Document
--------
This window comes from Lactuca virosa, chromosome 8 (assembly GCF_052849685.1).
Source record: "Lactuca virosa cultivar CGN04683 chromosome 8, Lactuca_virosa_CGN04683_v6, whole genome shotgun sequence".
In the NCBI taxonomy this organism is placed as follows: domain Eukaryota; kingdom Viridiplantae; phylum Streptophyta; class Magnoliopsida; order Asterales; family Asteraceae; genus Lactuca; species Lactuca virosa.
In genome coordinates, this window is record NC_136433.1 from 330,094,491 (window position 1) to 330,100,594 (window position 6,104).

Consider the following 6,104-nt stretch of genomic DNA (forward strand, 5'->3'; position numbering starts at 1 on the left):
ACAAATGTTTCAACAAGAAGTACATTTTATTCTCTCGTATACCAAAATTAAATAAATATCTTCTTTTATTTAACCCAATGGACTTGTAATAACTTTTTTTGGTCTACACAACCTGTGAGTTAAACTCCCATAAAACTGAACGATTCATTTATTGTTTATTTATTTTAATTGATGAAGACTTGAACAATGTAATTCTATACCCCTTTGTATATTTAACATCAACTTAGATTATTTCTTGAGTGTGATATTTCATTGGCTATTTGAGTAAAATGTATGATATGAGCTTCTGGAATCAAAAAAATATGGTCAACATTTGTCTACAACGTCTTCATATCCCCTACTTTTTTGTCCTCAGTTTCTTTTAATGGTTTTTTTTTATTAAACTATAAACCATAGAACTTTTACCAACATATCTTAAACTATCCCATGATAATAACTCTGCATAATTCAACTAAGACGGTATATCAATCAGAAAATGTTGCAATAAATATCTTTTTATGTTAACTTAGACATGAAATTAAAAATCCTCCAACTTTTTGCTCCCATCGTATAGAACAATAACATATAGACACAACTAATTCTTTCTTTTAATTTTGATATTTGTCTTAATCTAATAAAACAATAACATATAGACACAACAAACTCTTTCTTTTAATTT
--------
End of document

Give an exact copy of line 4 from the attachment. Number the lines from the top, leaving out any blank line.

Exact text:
In genome coordinates, this window is record NC_136433.1 from 330,094,491 (window position 1) to 330,100,594 (window position 6,104).